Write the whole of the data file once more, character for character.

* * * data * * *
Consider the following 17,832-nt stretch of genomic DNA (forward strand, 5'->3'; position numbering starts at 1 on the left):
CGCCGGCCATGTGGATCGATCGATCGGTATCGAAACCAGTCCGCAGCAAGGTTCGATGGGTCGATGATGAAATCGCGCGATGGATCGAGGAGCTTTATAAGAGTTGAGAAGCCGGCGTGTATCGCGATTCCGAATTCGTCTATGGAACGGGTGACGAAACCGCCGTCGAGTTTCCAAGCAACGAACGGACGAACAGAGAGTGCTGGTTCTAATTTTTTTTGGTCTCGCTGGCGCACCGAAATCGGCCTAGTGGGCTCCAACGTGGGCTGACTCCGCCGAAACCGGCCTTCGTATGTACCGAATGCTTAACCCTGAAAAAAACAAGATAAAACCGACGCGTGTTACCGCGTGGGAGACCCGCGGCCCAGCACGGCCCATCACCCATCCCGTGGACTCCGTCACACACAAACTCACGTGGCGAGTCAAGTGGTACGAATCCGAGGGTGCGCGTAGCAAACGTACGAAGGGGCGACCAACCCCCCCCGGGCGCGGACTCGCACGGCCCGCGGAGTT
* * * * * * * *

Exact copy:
Consider the following 17,832-nt stretch of genomic DNA (forward strand, 5'->3'; position numbering starts at 1 on the left):
CGCCGGCCATGTGGATCGATCGATCGGTATCGAAACCAGTCCGCAGCAAGGTTCGATGGGTCGATGATGAAATCGCGCGATGGATCGAGGAGCTTTATAAGAGTTGAGAAGCCGGCGTGTATCGCGATTCCGAATTCGTCTATGGAACGGGTGACGAAACCGCCGTCGAGTTTCCAAGCAACGAACGGACGAACAGAGAGTGCTGGTTCTAATTTTTTTTGGTCTCGCTGGCGCACCGAAATCGGCCTAGTGGGCTCCAACGTGGGCTGACTCCGCCGAAACCGGCCTTCGTATGTACCGAATGCTTAACCCTGAAAAAAACAAGATAAAACCGACGCGTGTTACCGCGTGGGAGACCCGCGGCCCAGCACGGCCCATCACCCATCCCGTGGACTCCGTCACACACAAACTCACGTGGCGAGTCAAGTGGTACGAATCCGAGGGTGCGCGTAGCAAACGTACGAAGGGGCGACCAACCCCCCCCGGGCGCGGACTCGCACGGCCCGCGGAGTT